When working in the design industry, DPI and PPI might make perfect sense. However, for the designers working at a beginner’s level, understanding the two concepts may become a little complicated.
What Is DPI & What Is PPI
DPI and PPI are two critical terms that any designer working in the industry must understand. Both terms refer to the resolution and clarity of an image, but they belong to two different forms of media—that is digital and print.
DPI and PPI are frequently used interchangeably when they stand different from each other. Understanding the difference between the two and how you can apply them in your projects can empower you to produce high-quality prints or optimise digital images for the web while saving yourself valuable time. So without further ado, let’s decode the differences between PPI and DPI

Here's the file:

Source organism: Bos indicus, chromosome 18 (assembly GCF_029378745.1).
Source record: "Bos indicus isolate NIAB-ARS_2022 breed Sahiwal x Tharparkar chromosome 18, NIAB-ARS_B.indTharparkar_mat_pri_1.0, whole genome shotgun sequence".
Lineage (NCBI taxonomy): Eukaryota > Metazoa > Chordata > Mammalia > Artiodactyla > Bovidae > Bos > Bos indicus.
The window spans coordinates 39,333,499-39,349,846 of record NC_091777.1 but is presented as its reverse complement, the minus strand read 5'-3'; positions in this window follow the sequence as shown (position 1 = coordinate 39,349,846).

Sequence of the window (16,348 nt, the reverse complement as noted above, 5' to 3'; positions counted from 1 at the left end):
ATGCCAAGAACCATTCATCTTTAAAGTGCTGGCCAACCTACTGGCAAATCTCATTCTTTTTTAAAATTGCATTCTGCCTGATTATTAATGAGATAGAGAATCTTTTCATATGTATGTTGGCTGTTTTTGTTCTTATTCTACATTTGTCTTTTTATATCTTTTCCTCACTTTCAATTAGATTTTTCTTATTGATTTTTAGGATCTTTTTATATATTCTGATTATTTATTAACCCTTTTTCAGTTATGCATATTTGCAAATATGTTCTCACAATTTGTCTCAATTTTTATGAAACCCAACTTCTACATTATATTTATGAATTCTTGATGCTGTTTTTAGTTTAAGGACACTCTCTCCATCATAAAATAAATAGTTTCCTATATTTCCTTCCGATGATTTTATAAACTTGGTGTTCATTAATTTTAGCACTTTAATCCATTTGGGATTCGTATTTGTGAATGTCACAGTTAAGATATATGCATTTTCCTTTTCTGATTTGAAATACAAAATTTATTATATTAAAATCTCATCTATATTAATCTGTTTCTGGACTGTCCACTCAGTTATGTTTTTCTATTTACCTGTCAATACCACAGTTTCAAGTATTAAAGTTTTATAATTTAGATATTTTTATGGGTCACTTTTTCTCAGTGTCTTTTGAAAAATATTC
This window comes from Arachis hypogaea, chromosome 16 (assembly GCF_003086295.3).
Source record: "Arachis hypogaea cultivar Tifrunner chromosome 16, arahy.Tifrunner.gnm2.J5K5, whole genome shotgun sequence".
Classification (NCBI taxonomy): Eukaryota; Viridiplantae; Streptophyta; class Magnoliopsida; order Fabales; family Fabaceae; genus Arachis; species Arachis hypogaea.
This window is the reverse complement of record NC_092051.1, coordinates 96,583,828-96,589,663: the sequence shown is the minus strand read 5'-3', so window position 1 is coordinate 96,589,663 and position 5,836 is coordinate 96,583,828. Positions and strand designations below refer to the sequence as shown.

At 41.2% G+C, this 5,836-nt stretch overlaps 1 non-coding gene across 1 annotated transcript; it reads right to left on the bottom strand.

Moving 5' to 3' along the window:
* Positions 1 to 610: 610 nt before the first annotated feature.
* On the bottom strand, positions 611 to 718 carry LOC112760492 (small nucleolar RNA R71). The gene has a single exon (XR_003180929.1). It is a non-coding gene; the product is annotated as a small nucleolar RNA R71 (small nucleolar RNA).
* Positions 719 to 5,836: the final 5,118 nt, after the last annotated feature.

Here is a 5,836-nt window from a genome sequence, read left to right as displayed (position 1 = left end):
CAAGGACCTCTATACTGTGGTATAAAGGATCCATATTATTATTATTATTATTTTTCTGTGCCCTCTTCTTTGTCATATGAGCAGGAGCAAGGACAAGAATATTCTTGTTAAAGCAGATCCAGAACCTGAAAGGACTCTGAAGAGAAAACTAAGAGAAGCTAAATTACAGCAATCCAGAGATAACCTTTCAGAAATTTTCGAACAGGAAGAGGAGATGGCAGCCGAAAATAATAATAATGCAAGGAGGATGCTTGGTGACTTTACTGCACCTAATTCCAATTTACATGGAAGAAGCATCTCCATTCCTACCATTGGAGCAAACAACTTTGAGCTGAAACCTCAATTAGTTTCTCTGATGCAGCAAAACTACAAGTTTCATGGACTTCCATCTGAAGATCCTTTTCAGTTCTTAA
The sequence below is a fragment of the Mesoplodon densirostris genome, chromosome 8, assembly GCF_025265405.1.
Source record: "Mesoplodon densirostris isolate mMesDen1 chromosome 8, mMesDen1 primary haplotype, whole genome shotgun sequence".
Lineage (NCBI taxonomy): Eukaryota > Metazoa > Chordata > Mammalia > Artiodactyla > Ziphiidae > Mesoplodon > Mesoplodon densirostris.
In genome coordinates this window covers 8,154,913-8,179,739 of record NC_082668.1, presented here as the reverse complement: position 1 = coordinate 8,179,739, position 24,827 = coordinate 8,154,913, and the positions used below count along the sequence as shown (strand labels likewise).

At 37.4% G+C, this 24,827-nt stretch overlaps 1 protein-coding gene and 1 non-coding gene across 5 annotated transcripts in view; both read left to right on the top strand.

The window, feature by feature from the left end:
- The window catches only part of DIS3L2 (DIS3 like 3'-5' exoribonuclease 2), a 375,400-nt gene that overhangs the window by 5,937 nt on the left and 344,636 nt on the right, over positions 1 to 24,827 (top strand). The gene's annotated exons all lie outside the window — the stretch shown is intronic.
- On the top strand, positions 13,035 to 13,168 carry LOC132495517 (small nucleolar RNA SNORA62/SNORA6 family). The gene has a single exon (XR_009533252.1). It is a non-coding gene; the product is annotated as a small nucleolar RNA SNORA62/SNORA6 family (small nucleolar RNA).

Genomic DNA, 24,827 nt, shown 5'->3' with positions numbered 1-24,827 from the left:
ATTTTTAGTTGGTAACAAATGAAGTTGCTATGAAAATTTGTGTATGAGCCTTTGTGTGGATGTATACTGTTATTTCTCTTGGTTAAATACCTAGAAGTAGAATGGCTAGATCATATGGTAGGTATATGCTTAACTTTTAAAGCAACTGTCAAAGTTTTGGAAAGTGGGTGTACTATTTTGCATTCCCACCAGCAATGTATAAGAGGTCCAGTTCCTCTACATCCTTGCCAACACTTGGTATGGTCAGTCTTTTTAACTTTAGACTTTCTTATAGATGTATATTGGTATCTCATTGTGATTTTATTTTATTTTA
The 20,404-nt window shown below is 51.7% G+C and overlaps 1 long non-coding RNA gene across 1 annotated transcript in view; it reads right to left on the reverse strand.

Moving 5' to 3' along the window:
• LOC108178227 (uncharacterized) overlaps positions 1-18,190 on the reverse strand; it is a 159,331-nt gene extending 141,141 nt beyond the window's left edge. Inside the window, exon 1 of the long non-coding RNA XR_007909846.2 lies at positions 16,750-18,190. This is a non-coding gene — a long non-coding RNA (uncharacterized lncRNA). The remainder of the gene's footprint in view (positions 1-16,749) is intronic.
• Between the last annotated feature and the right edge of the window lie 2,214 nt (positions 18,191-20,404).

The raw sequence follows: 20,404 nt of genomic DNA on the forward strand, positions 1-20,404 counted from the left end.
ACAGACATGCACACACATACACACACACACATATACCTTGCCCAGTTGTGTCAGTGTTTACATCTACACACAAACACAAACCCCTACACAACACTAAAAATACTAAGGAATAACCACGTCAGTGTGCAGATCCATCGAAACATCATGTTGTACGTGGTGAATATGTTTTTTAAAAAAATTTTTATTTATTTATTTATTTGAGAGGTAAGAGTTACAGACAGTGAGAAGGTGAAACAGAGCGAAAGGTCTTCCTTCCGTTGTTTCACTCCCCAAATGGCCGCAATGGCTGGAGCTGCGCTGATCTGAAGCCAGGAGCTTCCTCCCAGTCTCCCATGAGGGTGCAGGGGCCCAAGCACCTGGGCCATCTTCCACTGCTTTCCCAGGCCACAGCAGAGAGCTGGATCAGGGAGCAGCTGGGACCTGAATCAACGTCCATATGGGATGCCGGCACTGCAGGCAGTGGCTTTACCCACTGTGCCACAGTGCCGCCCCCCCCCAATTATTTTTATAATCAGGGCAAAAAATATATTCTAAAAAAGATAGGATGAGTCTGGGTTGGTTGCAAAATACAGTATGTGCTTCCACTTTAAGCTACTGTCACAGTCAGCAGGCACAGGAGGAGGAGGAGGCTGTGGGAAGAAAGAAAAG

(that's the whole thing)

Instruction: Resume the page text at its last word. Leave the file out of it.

The difference between DPI and PPI
PPI is the resolution of pixels on a digital image whereas DPI is the amount of in dots on a printed image. Although PPI refers mainly to the screen display of the image, it can also affect the print size of the design along with the quality of the output. DPI, on the other hand, has no business with the digital medium, and concerns only with print.
What does it mean?
PPI or pixel per inch is a unit of measure used to quantify the number of pixels displayed on a screen and the concentration of pixels within the picture on display. Similarly, pixel count refers to the number of pixels present across the length and width of the image. Think of Pixels as the building blocks of a digital image. You can zoom an image on your screen only to see it break in to small coloured squares—in other words, Pixels.
Every pixel on the screen is composed of sub-pixels which are not visible to a human eye because additive colour processing blends in the shades to form a single tone which appears on the pixel level. PPL uses RGB colour model consisting of red, green and blue colours. It is also known as the additive colour model. This model of PPL does not exist in print, but only in the digital form such as televisions, computer screens and photography.
When to use PPI resolution?